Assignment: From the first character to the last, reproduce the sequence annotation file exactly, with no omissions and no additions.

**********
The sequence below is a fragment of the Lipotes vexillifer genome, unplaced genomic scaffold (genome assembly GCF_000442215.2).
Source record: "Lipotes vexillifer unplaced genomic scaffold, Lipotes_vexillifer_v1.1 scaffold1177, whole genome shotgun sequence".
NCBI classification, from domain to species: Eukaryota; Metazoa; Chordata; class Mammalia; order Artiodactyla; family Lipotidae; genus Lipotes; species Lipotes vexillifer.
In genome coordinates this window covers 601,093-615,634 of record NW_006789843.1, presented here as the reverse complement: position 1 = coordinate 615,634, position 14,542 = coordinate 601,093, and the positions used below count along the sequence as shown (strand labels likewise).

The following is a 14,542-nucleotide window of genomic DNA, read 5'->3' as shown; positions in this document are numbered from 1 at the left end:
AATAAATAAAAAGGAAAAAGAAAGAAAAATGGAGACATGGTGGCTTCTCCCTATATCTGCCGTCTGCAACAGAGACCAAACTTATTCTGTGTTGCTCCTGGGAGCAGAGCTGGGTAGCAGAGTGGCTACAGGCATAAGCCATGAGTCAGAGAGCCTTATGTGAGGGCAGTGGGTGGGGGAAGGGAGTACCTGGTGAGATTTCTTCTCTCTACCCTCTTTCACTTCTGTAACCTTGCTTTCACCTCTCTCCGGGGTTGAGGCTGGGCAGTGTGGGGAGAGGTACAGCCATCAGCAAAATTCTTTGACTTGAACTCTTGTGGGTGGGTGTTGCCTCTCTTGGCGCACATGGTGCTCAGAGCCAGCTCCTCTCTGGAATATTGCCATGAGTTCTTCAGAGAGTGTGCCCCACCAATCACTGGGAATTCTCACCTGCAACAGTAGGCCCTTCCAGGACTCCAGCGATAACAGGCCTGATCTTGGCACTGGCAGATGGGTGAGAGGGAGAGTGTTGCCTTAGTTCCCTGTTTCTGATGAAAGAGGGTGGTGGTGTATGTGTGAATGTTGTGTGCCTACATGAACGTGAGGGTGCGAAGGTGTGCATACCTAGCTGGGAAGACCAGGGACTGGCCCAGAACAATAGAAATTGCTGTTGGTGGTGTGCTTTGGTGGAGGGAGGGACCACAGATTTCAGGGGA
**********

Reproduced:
The sequence below is a fragment of the Lipotes vexillifer genome, unplaced genomic scaffold (genome assembly GCF_000442215.2).
Source record: "Lipotes vexillifer unplaced genomic scaffold, Lipotes_vexillifer_v1.1 scaffold1177, whole genome shotgun sequence".
NCBI classification, from domain to species: Eukaryota; Metazoa; Chordata; class Mammalia; order Artiodactyla; family Lipotidae; genus Lipotes; species Lipotes vexillifer.
In genome coordinates this window covers 601,093-615,634 of record NW_006789843.1, presented here as the reverse complement: position 1 = coordinate 615,634, position 14,542 = coordinate 601,093, and the positions used below count along the sequence as shown (strand labels likewise).

The following is a 14,542-nucleotide window of genomic DNA, read 5'->3' as shown; positions in this document are numbered from 1 at the left end:
AATAAATAAAAAGGAAAAAGAAAGAAAAATGGAGACATGGTGGCTTCTCCCTATATCTGCCGTCTGCAACAGAGACCAAACTTATTCTGTGTTGCTCCTGGGAGCAGAGCTGGGTAGCAGAGTGGCTACAGGCATAAGCCATGAGTCAGAGAGCCTTATGTGAGGGCAGTGGGTGGGGGAAGGGAGTACCTGGTGAGATTTCTTCTCTCTACCCTCTTTCACTTCTGTAACCTTGCTTTCACCTCTCTCCGGGGTTGAGGCTGGGCAGTGTGGGGAGAGGTACAGCCATCAGCAAAATTCTTTGACTTGAACTCTTGTGGGTGGGTGTTGCCTCTCTTGGCGCACATGGTGCTCAGAGCCAGCTCCTCTCTGGAATATTGCCATGAGTTCTTCAGAGAGTGTGCCCCACCAATCACTGGGAATTCTCACCTGCAACAGTAGGCCCTTCCAGGACTCCAGCGATAACAGGCCTGATCTTGGCACTGGCAGATGGGTGAGAGGGAGAGTGTTGCCTTAGTTCCCTGTTTCTGATGAAAGAGGGTGGTGGTGTATGTGTGAATGTTGTGTGCCTACATGAACGTGAGGGTGCGAAGGTGTGCATACCTAGCTGGGAAGACCAGGGACTGGCCCAGAACAATAGAAATTGCTGTTGGTGGTGTGCTTTGGTGGAGGGAGGGACCACAGATTTCAGGGGA